Examination fever: Special classes prove a burden for students

Many are calling helplines complaining about schools and coaching classes

With the onset of the examination season, helplines in the city are flooded with calls from students complaining about their schools and coaching classes “going overboard” with extra tutorial sessions. According to students — most of whom are preparing for Class 10 and second year pre-university board exams — the heavy and unrelenting schedule is leaving them fatigued.

According to Nagasimha G. Rao, director, Child Rights Trust, they have started receiving at least three such calls every day. “Students tell us that they are getting no rest at all and that their school managements are conducting several hours of special classes daily,” he said.

In a few extreme cases, students in many government and private schools are regularly being made to spend the night in school so that they can prepare for the SSLC examination, which will start in March. Other helplines, manned by psychologists and teachers, have also observed a spike in calls from worried students.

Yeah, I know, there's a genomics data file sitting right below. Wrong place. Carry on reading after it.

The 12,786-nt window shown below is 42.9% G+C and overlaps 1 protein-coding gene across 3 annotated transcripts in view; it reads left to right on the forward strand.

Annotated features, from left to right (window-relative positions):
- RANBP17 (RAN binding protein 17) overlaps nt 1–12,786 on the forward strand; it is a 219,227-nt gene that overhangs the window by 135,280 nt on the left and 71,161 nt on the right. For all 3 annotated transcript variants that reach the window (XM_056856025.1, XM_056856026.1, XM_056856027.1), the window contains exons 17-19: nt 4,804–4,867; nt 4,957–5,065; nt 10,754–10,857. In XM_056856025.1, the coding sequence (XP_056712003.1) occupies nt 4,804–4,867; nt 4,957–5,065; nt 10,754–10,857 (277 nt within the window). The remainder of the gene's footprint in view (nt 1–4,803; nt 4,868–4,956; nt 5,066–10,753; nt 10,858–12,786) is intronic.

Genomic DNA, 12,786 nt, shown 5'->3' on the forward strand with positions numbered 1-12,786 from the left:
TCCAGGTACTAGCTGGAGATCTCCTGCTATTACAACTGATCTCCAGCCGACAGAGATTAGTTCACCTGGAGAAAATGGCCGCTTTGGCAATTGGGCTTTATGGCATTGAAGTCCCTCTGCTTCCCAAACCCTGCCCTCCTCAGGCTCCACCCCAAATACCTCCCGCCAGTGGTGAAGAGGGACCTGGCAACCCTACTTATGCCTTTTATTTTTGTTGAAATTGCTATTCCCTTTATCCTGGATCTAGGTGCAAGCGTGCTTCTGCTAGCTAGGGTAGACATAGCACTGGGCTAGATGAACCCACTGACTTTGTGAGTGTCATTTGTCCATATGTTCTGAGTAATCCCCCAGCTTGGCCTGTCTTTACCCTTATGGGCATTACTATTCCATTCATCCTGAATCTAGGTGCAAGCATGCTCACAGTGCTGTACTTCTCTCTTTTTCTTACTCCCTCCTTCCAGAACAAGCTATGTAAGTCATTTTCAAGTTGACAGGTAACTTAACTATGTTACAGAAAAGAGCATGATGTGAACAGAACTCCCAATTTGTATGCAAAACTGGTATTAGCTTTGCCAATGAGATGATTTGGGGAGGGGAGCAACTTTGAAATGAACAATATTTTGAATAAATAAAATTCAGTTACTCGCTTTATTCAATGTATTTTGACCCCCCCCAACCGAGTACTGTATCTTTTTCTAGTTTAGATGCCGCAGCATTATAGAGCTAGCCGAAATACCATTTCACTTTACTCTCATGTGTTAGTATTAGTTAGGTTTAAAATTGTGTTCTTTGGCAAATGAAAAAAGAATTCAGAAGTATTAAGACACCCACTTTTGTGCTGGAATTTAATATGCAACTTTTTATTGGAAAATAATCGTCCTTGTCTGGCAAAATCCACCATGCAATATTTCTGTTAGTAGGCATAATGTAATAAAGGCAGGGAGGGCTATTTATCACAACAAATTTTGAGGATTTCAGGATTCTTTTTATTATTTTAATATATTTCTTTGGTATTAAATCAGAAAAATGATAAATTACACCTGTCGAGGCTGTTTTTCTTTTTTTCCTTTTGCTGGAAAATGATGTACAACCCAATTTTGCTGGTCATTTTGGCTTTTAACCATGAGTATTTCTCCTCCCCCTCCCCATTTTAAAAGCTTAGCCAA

Bharathi Singh, founder of Samudra Foundation which counsels youth, said that the number of calls increase between January and April. “Now, we get at least 10 calls a day. More than the academic pressure, students are finding it difficult to deal with parental pressure and juggling classes,” she said. Ms. Singh has observed that in an attempt to de-stress, many students were ‘finding solace’ in their smartphones, tablets and other gadgets, and are at risk of becoming addicted to them.

Fr. Antony Sebastian, chairperson of the Karnataka State Commission for Protection of Child Rights, said they would issue an advisory to schools to minimise the pressure on students and restrict special classes.

Some managements too have identified this “unhealthy” trend and are planning to send an advisory to their over 3,000 member-schools to stop this practice.

D. Shashi Kumar, general secretary, Associated Management of Primary and Secondary Schools in Karnataka, said that schools can conduct one hour of extra class in the morning and another in the evening. “But some schools conduct classes late into the night and others insist that their students remain in the school at night. This only promotes rote learning...,” he said.

Ms. Singh pointed out that many schools and colleges were segregating students in batches based on performance, which in turn can affect their morale. She cited the example of a student who topped his class regularly, but did not perform well for a brief period as he was ill. “The boy was made to sit in a class with students who scored around 50%. This affected him so much he decided to drop a year.”

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Printable version | Apr 5, 2020 4:27:50 PM |

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